Neovessel formation promotes liver fibrosis via providing latent transforming growth factor-β

Kotaro Sakata, Satoshi Eda, Eun Seo Lee, Mitsuko Hara, Masaya Imoto, Soichi Kojima

Research output: Contribution to journalArticle

22 Citations (Scopus)

Abstract

Aim Hepatic fibrosis and angiogenesis occur in parallel during the progression of liver disease. Fibrosis promotes angiogenesis via inducing vascular endothelial growth factor (VEGF) from the activated hepatic stellate cells (HSCs). In turn, increased neovessel formation causes fibrosis, although the underlying molecular mechanism remains undetermined. In the current study, we aimed to address a role of endothelial cells (ECs) as a source of latent transforming growth factor (TGF)-β, the precursor of the most fibrogenic cytokine TGF-β. Methods After recombinant VEGF was administered to mice via the tail vein, hepatic angiogenesis and fibrogenesis were evaluated using immunohistochemical and biochemical analyses in addition to investigation of TGF-β activation using primary cultured HSCs and liver sinusoidal ECs (LSECs). Results In addition to increased hepatic levels of CD31 expression, VEGF-treated mice showed increased α-smooth muscle actin (α-SMA) expression, hepatic contents of hydroxyproline, and latency associated protein degradation products, which reflects cell surface activation of TGF-β via plasma kallikrein (PLK). Liberating the PLK-urokinase plasminogen activator receptor complex from the HSC surface by cleaving a tethering phosphatidylinositol linker with its specific phospholipase C inhibited the activating latent TGF-β present in LSEC conditioned medium and subsequent HSC activation. Conclusion Neovessel formation (angiogenesis) accelerates liver fibrosis at least in part via provision of latent TGF-β that activated on the surface of HSCs by PLK, thereby resultant active TGF-β stimulates the activation of HSCs.

Original languageEnglish
Pages (from-to)950-956
Number of pages7
JournalBiochemical and Biophysical Research Communications
Volume443
Issue number3
DOIs
Publication statusPublished - 2014 Jan 17

Fingerprint

Hepatic Stellate Cells
Transforming Growth Factors
Liver Cirrhosis
Liver
Plasma Kallikrein
Chemical activation
Vascular Endothelial Growth Factor A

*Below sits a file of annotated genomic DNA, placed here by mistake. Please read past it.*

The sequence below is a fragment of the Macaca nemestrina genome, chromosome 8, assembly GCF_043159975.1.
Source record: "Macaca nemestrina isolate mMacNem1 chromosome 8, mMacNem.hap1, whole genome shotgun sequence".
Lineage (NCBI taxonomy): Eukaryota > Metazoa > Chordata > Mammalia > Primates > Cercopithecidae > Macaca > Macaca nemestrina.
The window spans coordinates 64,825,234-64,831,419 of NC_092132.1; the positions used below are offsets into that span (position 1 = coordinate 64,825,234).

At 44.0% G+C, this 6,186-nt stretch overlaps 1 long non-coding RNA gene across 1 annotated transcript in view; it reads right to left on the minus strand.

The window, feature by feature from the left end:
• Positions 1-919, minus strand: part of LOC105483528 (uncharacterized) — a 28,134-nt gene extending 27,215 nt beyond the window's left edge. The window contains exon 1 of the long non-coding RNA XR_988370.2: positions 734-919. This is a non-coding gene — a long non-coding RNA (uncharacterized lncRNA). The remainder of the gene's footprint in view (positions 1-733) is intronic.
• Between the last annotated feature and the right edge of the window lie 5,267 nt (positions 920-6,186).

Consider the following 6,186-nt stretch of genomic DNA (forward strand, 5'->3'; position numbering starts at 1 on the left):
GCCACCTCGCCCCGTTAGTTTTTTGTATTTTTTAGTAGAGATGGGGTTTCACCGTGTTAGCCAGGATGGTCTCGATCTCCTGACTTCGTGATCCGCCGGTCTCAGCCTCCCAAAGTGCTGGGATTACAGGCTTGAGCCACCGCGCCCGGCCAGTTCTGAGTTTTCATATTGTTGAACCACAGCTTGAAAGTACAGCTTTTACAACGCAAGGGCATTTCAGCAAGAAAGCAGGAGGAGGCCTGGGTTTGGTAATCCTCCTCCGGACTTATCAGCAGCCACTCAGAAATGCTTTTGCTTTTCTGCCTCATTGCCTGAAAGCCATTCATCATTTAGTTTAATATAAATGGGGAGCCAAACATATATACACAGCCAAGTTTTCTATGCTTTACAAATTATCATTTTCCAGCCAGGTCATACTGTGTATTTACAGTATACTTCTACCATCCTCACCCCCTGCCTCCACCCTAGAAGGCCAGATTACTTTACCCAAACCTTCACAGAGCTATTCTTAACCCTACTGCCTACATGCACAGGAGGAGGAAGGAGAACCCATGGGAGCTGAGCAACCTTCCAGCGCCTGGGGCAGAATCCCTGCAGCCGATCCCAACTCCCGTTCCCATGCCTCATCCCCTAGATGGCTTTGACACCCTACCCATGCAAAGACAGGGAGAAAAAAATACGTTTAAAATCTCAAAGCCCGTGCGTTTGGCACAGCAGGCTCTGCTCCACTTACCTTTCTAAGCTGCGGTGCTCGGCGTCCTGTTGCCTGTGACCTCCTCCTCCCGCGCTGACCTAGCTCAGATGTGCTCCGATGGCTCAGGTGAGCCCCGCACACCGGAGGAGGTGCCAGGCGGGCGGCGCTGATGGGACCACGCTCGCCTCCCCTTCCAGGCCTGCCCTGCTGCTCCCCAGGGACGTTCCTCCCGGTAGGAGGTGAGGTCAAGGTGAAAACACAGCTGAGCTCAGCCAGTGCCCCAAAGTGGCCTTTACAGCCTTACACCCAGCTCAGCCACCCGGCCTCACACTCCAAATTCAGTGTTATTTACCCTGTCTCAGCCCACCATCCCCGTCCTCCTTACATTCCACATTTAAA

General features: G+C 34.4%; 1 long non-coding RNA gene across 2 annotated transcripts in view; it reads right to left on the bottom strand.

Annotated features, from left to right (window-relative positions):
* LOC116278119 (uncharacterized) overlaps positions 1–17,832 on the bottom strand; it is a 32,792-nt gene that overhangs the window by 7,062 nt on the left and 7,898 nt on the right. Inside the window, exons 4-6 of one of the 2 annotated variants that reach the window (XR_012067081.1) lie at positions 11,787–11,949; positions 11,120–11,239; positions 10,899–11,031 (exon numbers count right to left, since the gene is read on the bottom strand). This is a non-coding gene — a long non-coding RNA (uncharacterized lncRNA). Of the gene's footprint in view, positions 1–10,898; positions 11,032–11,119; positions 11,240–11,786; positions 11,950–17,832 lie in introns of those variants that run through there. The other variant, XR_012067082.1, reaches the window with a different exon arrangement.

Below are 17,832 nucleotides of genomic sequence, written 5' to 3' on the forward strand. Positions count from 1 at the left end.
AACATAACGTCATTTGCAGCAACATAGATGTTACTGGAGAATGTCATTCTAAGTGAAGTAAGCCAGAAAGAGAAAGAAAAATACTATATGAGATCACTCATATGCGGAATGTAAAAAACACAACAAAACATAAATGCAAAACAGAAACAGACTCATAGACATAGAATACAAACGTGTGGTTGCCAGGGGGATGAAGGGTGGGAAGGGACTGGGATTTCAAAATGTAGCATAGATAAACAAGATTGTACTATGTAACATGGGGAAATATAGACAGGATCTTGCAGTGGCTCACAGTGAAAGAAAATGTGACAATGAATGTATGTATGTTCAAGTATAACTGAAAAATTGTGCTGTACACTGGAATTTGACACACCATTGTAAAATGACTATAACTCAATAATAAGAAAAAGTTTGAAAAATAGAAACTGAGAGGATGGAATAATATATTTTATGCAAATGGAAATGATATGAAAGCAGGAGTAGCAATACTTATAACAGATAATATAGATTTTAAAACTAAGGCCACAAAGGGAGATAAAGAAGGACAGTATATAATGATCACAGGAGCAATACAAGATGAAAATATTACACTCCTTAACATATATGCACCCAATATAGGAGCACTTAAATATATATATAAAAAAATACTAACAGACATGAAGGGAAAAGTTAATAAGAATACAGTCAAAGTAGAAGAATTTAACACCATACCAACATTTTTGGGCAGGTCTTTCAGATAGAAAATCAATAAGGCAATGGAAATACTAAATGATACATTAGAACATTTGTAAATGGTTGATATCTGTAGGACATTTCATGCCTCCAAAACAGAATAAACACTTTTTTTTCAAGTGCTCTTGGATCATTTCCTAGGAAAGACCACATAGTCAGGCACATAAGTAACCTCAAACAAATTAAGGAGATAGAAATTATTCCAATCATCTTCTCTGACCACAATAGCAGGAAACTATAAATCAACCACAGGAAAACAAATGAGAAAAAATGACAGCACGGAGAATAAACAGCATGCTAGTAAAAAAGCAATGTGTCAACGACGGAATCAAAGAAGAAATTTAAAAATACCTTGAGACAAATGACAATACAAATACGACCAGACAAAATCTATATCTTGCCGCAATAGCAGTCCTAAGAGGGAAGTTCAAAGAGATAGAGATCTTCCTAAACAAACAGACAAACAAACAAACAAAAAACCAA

Fibrosis
Endothelial cells
Endothelial Cells
Urokinase Plasminogen Activator Receptors
Hepatic Veins
Hydroxyproline
Type C Phospholipases
Conditioned Culture Medium
Phosphatidylinositols
Proteolysis
Smooth Muscle
Muscle
Tail

Keywords

  • Hepatic stellate cells
  • Liver fibrosis
  • Liver sinusoidal endothelial cells
  • Transforming growth factor-β

ASJC Scopus subject areas

  • Biochemistry
  • Biophysics
  • Cell Biology
  • Molecular Biology

Cite this

Neovessel formation promotes liver fibrosis via providing latent transforming growth factor-β. / Sakata, Kotaro; Eda, Satoshi; Lee, Eun Seo; Hara, Mitsuko; Imoto, Masaya; Kojima, Soichi.

In: Biochemical and Biophysical Research Communications, Vol. 443, No. 3, 17.01.2014, p. 950-956.

Research output: Contribution to journalArticle

Sakata, Kotaro ; Eda, Satoshi ; Lee, Eun Seo ; Hara, Mitsuko ; Imoto, Masaya ; Kojima, Soichi. / Neovessel formation promotes liver fibrosis via providing latent transforming growth factor-β. In: Biochemical and Biophysical Research Communications. 2014 ; Vol. 443, No. 3. pp. 950-956.
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N2 - Aim Hepatic fibrosis and angiogenesis occur in parallel during the progression of liver disease. Fibrosis promotes angiogenesis via inducing vascular endothelial growth factor (VEGF) from the activated hepatic stellate cells (HSCs). In turn, increased neovessel formation causes fibrosis, although the underlying molecular mechanism remains undetermined. In the current study, we aimed to address a role of endothelial cells (ECs) as a source of latent transforming growth factor (TGF)-β, the precursor of the most fibrogenic cytokine TGF-β. Methods After recombinant VEGF was administered to mice via the tail vein, hepatic angiogenesis and fibrogenesis were evaluated using immunohistochemical and biochemical analyses in addition to investigation of TGF-β activation using primary cultured HSCs and liver sinusoidal ECs (LSECs). Results In addition to increased hepatic levels of CD31 expression, VEGF-treated mice showed increased α-smooth muscle actin (α-SMA) expression, hepatic contents of hydroxyproline, and latency associated protein degradation products, which reflects cell surface activation of TGF-β via plasma kallikrein (PLK). Liberating the PLK-urokinase plasminogen activator receptor complex from the HSC surface by cleaving a tethering phosphatidylinositol linker with its specific phospholipase C inhibited the activating latent TGF-β present in LSEC conditioned medium and subsequent HSC activation. Conclusion Neovessel formation (angiogenesis) accelerates liver fibrosis at least in part via provision of latent TGF-β that activated on the surface of HSCs by PLK, thereby resultant active TGF-β stimulates the activation of HSCs.

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